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Structural and functional features of central nervous system lymphatic vessels

Overview of attention for article published in Nature, June 2015
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About this Attention Score

  • In the top 5% of all research outputs scored by Altmetric
  • High Attention Score compared to outputs of the same age (99th percentile)
  • High Attention Score compared to outputs of the same age and source (99th percentile)

Citations

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1622 Dimensions

Readers on

mendeley
3224 Mendeley
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7 CiteULike
Title
Structural and functional features of central nervous system lymphatic vessels
Published in
Nature, June 2015
DOI 10.1038/nature14432
Pubmed ID
Authors

Antoine Louveau, Igor Smirnov, Timothy J. Keyes, Jacob D. Eccles, Sherin J. Rouhani, J. David Peske, Noel C. Derecki, David Castle, James W. Mandell, Kevin S. Lee, Tajie H. Harris, Jonathan Kipnis

Abstract

One of the characteristics of the central nervous system is the lack of a classical lymphatic drainage system. Although it is now accepted that the central nervous system undergoes constant immune surveillance that takes place within the meningeal compartment, the mechanisms governing the entrance and exit of immune cells from the central nervous system remain poorly understood. In searching for T-cell gateways into and out of the meninges, we discovered functional lymphatic vessels lining the dural sinuses. These structures express all of the molecular hallmarks of lymphatic endothelial cells, are able to carry both fluid and immune cells from the cerebrospinal fluid, and are connected to the deep cervical lymph nodes. The unique location of these vessels may have impeded their discovery to date, thereby contributing to the long-held concept of the absence of lymphatic vasculature in the central nervous system. The discovery of the central nervous system lymphatic system may call for a reassessment of basic assumptions in neuroimmunology and sheds new light on the aetiology of neuroinflammatory and neurodegenerative diseases associated with immune system dysfunction.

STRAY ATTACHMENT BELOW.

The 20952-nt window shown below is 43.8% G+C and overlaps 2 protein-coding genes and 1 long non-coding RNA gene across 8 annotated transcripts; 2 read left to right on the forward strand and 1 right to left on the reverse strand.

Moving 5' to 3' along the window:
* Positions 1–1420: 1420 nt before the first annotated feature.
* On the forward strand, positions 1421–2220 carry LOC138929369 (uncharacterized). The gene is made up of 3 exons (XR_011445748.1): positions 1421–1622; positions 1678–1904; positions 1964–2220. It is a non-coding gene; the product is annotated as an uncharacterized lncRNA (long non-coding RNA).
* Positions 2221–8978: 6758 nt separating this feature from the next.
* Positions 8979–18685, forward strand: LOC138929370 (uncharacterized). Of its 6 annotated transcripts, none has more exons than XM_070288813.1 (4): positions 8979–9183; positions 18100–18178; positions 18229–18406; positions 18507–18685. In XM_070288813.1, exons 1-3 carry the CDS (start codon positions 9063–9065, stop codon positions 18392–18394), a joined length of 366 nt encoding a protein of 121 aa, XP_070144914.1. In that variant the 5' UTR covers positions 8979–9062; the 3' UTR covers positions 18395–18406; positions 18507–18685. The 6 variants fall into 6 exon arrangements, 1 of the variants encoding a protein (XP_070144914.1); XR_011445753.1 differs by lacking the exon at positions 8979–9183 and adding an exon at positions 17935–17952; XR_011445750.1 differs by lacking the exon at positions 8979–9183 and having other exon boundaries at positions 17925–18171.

Twitter Demographics

The data shown below were collected from the profiles of 1,152 tweeters who shared this research output. Click here to find out more about how the information was compiled.

Mendeley readers

The data shown below were compiled from readership statistics for 3,224 Mendeley readers of this research output. Click here to see the associated Mendeley record.

Geographical breakdown

Country Count As %
United States 59 2%
United Kingdom 24 <1%
Germany 15 <1%
Japan 8 <1%
Spain 8 <1%
Canada 7 <1%
Denmark 6 <1%
Portugal 5 <1%
France 5 <1%
Other 51 2%
Unknown 3036 94%

Demographic breakdown

Readers by professional status Count As %
Student > Ph. D. Student 745 23%
Researcher 637 20%
Student > Bachelor 381 12%
Student > Master 373 12%
Student > Doctoral Student 213 7%
Other 640 20%
Unknown 235 7%
Readers by discipline Count As %
Agricultural and Biological Sciences 798 25%
Medicine and Dentistry 659 20%
Neuroscience 506 16%
Biochemistry, Genetics and Molecular Biology 243 8%
Immunology and Microbiology 190 6%
Other 446 14%
Unknown 382 12%

Attention Score in Context

This research output has an Altmetric Attention Score of 2033. This is our high-level measure of the quality and quantity of online attention that it has received. This Attention Score, as well as the ranking and number of research outputs shown below, was calculated when the research output was last mentioned on 19 July 2020.
All research outputs
#1,463
of 15,573,389 outputs
Outputs from Nature
#208
of 75,027 outputs
Outputs of similar age
#15
of 237,525 outputs
Outputs of similar age from Nature
#4
of 998 outputs
Altmetric has tracked 15,573,389 research outputs across all sources so far. Compared to these this one has done particularly well and is in the 99th percentile: it's in the top 5% of all research outputs ever tracked by Altmetric.
So far Altmetric has tracked 75,027 research outputs from this source. They typically receive a lot more attention than average, with a mean Attention Score of 84.6. This one has done particularly well, scoring higher than 99% of its peers.
Older research outputs will score higher simply because they've had more time to accumulate mentions. To account for age we can compare this Altmetric Attention Score to the 237,525 tracked outputs that were published within six weeks on either side of this one in any source. This one has done particularly well, scoring higher than 99% of its contemporaries.
We're also able to compare this research output to 998 others from the same source and published within six weeks on either side of this one. This one has done particularly well, scoring higher than 99% of its contemporaries.